The Vehicle. My old man was a machine. The vehicle which he drove on a daily basis was 5 foot 10 and 160 pounds – and this was true from the time he was in graduate school until the day he passed away. He used to tell me that he was under 5 feet tall when he graduated high school and then grew 8 inches between high school and college. I held out hope that the same would happen to me, but unfortunately, I am still waiting for 5’8” to turn into anything taller than 5’8”! Not only did his last moments come just after he dismounted his spin bike – but I will always remember the neon yellow runner’s pullover he had been wearing earlier that day. Dad was an athlete. Scratch that, he couldn’t hit a golf ball over 200 yards, and he had the worst wrist shot and slap shot I’ve ever seen. Dad loved to exercise. Much better. At 61 years old, his aerobic endurance was miles beyond my 33-year-old “vehicle,” and he had even completed a marathon (he had run a few) in under 4 hours.
Justin P. Schorr, Ph.D., Principal Collision / Reconstruction Engineer, President of DJS Associates, Inc.
Heading northbound on a sunny day, a stone mason operating a super duty “work” type truck went to execute a U-turn at a signal-controlled intersection. There were no sight distance limitations and no signs indicating that U-turns were prohibited. He testified that while turning from the left northbound travel lane, he was “rear-ended” by a Toyota passenger vehicle, which was also in the left lane, behind him. Simple rear-end collision… right? [Stealing a line from my father which he stole from Paul Harvey and subsequently beat into the ground] “And now for the rest of the story.”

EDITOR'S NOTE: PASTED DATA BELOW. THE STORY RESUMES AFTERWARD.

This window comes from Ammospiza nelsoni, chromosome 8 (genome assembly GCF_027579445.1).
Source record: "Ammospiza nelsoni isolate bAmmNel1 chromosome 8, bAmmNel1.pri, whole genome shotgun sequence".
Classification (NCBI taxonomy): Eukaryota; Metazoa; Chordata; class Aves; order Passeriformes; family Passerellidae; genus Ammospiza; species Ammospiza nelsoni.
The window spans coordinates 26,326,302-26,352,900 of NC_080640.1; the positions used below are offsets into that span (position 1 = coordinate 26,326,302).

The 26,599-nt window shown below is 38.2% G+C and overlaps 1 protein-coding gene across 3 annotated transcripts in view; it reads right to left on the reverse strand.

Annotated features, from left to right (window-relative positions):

The dispute is as follows:
While the Toyota operator agreed that she was in the left lane and that the truck was making a U-turn – her claim was that the truck began its turn from the adjacent lane (immediately to her right) and then turned across the left lane, cutting her off. In addition to no measurements being recorded at the scene and the absence of any witnesses, by the time the case reached litigation neither vehicle was available for inspection. However, several photographs were taken which showed damage to the vehicles and the point of rest position of the truck. Through the use of the vehicle specifications along with the damage photographs, to-scale three-dimensional computer models of each vehicle was created which accurately reflected the damage profiles shown in the photographs.
Dr. Justin Schorr joins Marc Hoag, Dr. Martin Adler (Netherlands), and Dr. Henning Lategahn (Germany) for the Season 3 Finale of Autonomous Cars with Marc Hoag. Their discussion on nearly every angle surrounding autonomous vehicles ranges in topic from technology to societal impacts, and everything in between.
Listen to the podcast here – https://www.podbean.com/media/share/dir-kdzqx-6299ada
Justin P. Schorr, Ph.D., Principal Collision Reconstruction / Transportation Engineer with DJS Associates, can be reached via email at experts@forensicDJS.com or via phone at 215-659-2010.